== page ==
Revisiting bounded context block-sorting transformations

J. Shane Culpepper, Matthias Petri, Simon J. Puglisi
2011 Software, Practice & Experience  
The Burrows-Wheeler Transform (bwt) produces a permutation of a string X, denoted X * , by sorting the n cyclic rotations of X into full lexicographical order, and taking the last column of the resulting n × n matrix to be X * . The transformation is reversible in O(n) time. In this paper, we consider an alteration to the process, called k-bwt, where rotations are only sorted to a depth k. We propose new approaches to the forward and reverse transform, and show the methods are efficient in
more » ... ice. More than a decade ago, two algorithms were independently discovered for reversing k-bwt, both of which run in O(nk) time. Two recent algorithms have lowered the bounds for the reverse transformation to O(n log k) and O(n) respectively. We examine the practical performance for these reversal algorithms. We find the original O(nk) approach is most efficient in practice, and investigate new approaches, aimed at further speeding reversal, which store precomputed context boundaries in the compressed file. By explicitly encoding the context boundaries, we present an O(n) reversal technique that is both efficient and effective. Finally, our study elucidates an inherently cache-friendly -and hitherto unobserved -behaviour in the reverse k-bwt, which could lead to new applications of the k-bwt transform. In contrast to previous empirical studies, we show the partial transform can be reversed significantly faster than the full transform, without significantly affecting compression effectiveness. Most bwt-based compression systems fully sort the cyclic rotations of X, and nearly all current empirical studies assume a full sorting of rotations. However, a full sorting of the rotations is resource intensive. In independent work, Schindler [13] and Yokoo [14] described an alternative approach in which the n rotations are only partially sorted to a fixed prefix depth, k. We refer to this modified transform as k-bwt. By limiting the sort depth to k, sorting can be accomplished in O(nk) time using radix sort, and is very fast in practice. Moreover, Schindler reports nearly identical compression effectiveness to the full transform, even for small values of k. The algorithms developed by Schindler [13] were subsequently made available in the general purpose compression tool szip. However, the simplification of the forward k-bwt transform comes at a cost: the reverse transform becomes more expensive, at least in theory. Our contribution: First, we describe an efficient forward k-bwt algorithm based on induced sorting techniques from suffix array construction [15] . Our second contribution is a practical, O(n) k-bwt time reversal algorithm that implicitly stores context boundaries. Third, we provide the first thorough empirical analysis of state-of-the-art k-bwt algorithms for the forward and inverse transforms, compression effectiveness, and associated trade-offs. Lastly, we discover a previously undocumented locality of access property inherent to k-bwt algorithms, allowing fast transform reversal for small k. BACKGROUND AND NOTATION Let X = X[0..n] = X[0]X[1]..X[n] be a string (or text) of n + 1 symbols, where the first n symbols of X are drawn from an alphabet Σ and comprise the actual input; X[n] = $ is a unique "end-of-string" symbol that is defined to be lexicographically smaller than all symbols in Σ. The string X i = X[i..n]X[0..i − 1] represents the i th rotation of X or "rotation i" less formally. The substring X[i..n] is the i th suffix of X, or "suffix i". Rotation i is always prefixed with suffix i as a result of the unique end of stream symbol $. The k-bwt depends upon a partial sort of the rotations of X, based on an ordering of the prefixes of these rotations of length k ≥ 1. We refer to the partial ordering as a k-ordering of rotations into k-order, and to the process itself as a k-sort. If two or more rotations are equal under k-order, the rotations have the same k-rank and therefore fall into the same k-group. Throughout this paper we assume a k-sort is stable. This assumption guarantees the ordering within each k-group coincide with their original ordering in X. The Burrows-Wheeler Transform String X is transformed into X * using the following technique [1]: 1. Form a matrix M whose rows are the cyclic rotations of X; 2. Sort the rows of M into lexicographical order and let F and L be the first and last columns of M respectively; 3. So, X * = L[0]L[1]...L[n]. To reverse the transform we also must record position I, which corresponds to the row in M where the original string appears. Let M k refer to the matrix M of rotations with the rotations stably k-sorted. Therefore, the original matrix of rotations by order of starting positions with respect to X is M 0 , and M n corresponds to the fully sorted matrix of bwt. Let LF k be the mapping of each symbol in L to its corresponding position in L for M k . For clarity, we use LF n to denote the true LF -mapping, that is the LF -mapping from the fully sorted bwt. We use L k and L n in a similar way. Let X * k be the last column in M k . The output of bwt is X * , and X * k represents the output of k-bwt. If row j of M k contains rotation i then Pred(j) is the row containing rotation i − 1. Figure 1 shows the the fully sorted matrix M n (right) and the partially sorted matrix M 2 (left) for the string "knicknack$". Observe the rows of M n in the figure -up to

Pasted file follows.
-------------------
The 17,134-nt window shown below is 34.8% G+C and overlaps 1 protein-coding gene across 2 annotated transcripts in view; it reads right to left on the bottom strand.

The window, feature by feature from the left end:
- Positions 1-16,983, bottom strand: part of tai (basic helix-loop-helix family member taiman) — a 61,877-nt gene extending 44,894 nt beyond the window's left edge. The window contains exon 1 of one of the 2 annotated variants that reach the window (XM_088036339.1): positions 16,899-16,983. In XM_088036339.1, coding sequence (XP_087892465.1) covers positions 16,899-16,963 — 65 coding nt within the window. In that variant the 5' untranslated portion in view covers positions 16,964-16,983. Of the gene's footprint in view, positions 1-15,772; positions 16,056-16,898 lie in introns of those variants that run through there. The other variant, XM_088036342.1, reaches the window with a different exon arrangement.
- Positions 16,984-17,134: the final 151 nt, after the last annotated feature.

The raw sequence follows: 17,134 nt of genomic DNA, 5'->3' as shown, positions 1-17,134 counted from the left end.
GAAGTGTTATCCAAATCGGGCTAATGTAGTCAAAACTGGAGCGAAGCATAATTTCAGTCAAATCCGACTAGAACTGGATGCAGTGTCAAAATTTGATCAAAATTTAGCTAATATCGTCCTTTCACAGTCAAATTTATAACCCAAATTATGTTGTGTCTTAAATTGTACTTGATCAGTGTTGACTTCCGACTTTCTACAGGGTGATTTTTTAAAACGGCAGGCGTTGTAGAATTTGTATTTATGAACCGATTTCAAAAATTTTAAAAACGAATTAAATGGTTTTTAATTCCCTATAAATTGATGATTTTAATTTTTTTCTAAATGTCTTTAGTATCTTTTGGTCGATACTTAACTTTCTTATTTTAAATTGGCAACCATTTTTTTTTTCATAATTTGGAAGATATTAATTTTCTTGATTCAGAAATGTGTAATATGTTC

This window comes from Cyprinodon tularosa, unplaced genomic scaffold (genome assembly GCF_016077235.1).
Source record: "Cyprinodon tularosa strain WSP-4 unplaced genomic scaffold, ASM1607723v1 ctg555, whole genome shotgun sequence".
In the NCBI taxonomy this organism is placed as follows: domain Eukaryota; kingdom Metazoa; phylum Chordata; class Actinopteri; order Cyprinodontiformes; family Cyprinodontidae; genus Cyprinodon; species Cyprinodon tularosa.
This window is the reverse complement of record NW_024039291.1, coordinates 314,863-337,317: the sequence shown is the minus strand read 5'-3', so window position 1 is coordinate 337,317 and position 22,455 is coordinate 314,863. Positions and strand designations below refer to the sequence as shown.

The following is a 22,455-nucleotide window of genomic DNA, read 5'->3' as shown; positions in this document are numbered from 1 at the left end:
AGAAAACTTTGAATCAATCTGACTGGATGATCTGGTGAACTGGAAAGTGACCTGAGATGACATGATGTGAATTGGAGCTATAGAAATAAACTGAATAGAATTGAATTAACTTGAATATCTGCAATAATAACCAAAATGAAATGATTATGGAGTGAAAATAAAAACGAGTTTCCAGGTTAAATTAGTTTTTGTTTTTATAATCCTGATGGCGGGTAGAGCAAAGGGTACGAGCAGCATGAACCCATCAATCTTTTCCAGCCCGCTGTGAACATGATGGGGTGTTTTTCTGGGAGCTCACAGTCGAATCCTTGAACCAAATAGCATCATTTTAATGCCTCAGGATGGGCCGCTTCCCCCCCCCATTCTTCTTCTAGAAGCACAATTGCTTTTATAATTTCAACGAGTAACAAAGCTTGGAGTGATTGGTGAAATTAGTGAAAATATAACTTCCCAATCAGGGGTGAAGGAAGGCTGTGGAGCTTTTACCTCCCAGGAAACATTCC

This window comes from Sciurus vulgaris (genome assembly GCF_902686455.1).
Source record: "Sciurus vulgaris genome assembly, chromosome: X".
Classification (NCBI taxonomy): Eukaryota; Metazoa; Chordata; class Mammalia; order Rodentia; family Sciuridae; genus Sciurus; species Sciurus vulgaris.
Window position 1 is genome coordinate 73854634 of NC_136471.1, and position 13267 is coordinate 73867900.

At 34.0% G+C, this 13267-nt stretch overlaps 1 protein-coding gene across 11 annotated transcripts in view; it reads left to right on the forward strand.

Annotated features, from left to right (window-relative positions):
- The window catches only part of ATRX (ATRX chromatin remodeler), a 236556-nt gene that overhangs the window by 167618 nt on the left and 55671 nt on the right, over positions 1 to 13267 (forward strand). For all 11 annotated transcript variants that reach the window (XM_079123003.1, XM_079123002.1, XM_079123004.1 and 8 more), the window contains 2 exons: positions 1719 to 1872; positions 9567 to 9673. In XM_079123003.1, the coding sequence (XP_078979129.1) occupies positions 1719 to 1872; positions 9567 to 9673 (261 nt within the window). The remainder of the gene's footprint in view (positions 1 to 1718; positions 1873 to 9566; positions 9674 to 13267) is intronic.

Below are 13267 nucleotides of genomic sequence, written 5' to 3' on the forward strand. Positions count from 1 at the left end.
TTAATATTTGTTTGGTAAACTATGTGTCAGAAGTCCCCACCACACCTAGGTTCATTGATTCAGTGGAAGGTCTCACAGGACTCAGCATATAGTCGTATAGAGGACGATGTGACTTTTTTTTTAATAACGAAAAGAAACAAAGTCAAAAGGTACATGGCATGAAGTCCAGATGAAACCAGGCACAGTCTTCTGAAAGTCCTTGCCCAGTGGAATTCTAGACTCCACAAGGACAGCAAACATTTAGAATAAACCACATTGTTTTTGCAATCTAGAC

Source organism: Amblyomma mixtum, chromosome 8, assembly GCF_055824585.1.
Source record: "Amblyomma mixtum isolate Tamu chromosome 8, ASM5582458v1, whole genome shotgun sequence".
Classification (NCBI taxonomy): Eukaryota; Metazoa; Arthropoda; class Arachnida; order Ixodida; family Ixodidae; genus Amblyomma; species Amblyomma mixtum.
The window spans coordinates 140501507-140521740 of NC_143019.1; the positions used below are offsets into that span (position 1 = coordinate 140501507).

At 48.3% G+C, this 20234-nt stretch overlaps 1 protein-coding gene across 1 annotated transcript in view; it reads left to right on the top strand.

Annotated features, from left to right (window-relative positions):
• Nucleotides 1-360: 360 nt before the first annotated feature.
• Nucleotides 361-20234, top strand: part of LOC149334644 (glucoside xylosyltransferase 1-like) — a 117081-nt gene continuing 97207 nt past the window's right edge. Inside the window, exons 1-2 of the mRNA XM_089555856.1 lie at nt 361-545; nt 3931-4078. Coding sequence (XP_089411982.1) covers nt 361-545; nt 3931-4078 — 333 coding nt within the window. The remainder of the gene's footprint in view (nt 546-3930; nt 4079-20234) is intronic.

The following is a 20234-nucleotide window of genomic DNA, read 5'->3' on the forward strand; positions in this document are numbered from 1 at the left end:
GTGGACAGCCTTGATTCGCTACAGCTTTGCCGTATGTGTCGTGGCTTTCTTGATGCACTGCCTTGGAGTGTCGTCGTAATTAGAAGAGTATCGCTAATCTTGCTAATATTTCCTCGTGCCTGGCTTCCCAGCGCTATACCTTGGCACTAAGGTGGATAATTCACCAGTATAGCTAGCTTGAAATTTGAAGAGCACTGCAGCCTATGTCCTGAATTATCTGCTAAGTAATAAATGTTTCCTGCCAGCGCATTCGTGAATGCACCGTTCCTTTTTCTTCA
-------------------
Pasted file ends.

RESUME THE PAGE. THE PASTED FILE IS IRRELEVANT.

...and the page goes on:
doi:10.1002/spe.1112 fatcat:ildlxj5ejzfkpipdpfdtvqeruq